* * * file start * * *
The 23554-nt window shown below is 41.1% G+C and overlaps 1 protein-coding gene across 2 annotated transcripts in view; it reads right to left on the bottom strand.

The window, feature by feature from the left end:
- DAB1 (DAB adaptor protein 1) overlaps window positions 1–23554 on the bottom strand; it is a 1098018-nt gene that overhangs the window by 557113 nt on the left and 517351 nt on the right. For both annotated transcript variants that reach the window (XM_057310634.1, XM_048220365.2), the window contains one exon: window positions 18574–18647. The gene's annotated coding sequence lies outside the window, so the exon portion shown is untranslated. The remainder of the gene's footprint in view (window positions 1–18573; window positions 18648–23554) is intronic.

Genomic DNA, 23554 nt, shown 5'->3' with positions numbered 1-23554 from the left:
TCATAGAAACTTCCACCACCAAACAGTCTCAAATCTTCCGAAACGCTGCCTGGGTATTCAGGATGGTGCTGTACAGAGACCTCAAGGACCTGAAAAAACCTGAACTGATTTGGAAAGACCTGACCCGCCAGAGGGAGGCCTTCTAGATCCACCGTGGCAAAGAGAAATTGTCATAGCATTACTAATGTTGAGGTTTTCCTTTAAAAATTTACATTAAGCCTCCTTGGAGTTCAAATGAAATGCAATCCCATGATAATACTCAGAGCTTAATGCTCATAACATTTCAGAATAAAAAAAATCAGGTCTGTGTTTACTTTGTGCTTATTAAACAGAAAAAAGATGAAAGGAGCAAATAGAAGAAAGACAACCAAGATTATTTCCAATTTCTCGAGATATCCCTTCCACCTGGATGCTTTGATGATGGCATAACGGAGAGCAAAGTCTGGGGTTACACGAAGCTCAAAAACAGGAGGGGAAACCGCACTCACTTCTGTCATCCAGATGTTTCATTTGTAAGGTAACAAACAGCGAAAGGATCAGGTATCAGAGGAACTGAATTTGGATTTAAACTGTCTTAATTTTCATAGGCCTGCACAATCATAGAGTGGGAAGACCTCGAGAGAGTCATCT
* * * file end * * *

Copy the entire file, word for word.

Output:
The 23554-nt window shown below is 41.1% G+C and overlaps 1 protein-coding gene across 2 annotated transcripts in view; it reads right to left on the bottom strand.

The window, feature by feature from the left end:
- DAB1 (DAB adaptor protein 1) overlaps window positions 1–23554 on the bottom strand; it is a 1098018-nt gene that overhangs the window by 557113 nt on the left and 517351 nt on the right. For both annotated transcript variants that reach the window (XM_057310634.1, XM_048220365.2), the window contains one exon: window positions 18574–18647. The gene's annotated coding sequence lies outside the window, so the exon portion shown is untranslated. The remainder of the gene's footprint in view (window positions 1–18573; window positions 18648–23554) is intronic.

Genomic DNA, 23554 nt, shown 5'->3' with positions numbered 1-23554 from the left:
TCATAGAAACTTCCACCACCAAACAGTCTCAAATCTTCCGAAACGCTGCCTGGGTATTCAGGATGGTGCTGTACAGAGACCTCAAGGACCTGAAAAAACCTGAACTGATTTGGAAAGACCTGACCCGCCAGAGGGAGGCCTTCTAGATCCACCGTGGCAAAGAGAAATTGTCATAGCATTACTAATGTTGAGGTTTTCCTTTAAAAATTTACATTAAGCCTCCTTGGAGTTCAAATGAAATGCAATCCCATGATAATACTCAGAGCTTAATGCTCATAACATTTCAGAATAAAAAAAATCAGGTCTGTGTTTACTTTGTGCTTATTAAACAGAAAAAAGATGAAAGGAGCAAATAGAAGAAAGACAACCAAGATTATTTCCAATTTCTCGAGATATCCCTTCCACCTGGATGCTTTGATGATGGCATAACGGAGAGCAAAGTCTGGGGTTACACGAAGCTCAAAAACAGGAGGGGAAACCGCACTCACTTCTGTCATCCAGATGTTTCATTTGTAAGGTAACAAACAGCGAAAGGATCAGGTATCAGAGGAACTGAATTTGGATTTAAACTGTCTTAATTTTCATAGGCCTGCACAATCATAGAGTGGGAAGACCTCGAGAGAGTCATCT